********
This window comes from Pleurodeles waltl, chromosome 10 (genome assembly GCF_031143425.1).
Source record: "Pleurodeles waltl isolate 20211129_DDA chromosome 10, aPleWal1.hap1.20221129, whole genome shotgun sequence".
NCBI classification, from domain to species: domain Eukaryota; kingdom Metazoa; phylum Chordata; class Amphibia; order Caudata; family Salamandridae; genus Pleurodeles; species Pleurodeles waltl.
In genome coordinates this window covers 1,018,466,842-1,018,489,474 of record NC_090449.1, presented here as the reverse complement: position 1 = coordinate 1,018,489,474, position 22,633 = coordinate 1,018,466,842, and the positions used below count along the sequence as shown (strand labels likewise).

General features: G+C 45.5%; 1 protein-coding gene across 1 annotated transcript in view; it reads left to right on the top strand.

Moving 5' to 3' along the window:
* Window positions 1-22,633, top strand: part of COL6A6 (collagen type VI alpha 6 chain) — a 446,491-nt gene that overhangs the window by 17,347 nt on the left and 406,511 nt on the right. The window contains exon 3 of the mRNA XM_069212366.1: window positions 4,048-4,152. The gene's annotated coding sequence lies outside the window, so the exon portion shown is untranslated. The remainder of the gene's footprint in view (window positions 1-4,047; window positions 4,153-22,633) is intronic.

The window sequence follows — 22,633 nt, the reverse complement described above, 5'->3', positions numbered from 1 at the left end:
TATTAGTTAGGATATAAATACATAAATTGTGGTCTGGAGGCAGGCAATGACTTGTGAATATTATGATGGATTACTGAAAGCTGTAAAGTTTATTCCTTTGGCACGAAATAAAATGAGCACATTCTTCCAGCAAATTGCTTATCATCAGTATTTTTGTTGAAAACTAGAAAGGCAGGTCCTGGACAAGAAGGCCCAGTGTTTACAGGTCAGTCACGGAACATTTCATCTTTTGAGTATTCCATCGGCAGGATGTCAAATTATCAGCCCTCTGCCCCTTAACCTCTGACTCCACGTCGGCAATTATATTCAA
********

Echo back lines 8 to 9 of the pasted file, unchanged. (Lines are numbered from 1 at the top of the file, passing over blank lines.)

The window sequence follows — 22,633 nt, the reverse complement described above, 5'->3', positions numbered from 1 at the left end:
TATTAGTTAGGATATAAATACATAAATTGTGGTCTGGAGGCAGGCAATGACTTGTGAATATTATGATGGATTACTGAAAGCTGTAAAGTTTATTCCTTTGGCACGAAATAAAATGAGCACATTCTTCCAGCAAATTGCTTATCATCAGTATTTTTGTTGAAAACTAGAAAGGCAGGTCCTGGACAAGAAGGCCCAGTGTTTACAGGTCAGTCACGGAACATTTCATCTTTTGAGTATTCCATCGGCAGGATGTCAAATTATCAGCCCTCTGCCCCTTAACCTCTGACTCCACGTCGGCAATTATATTCAA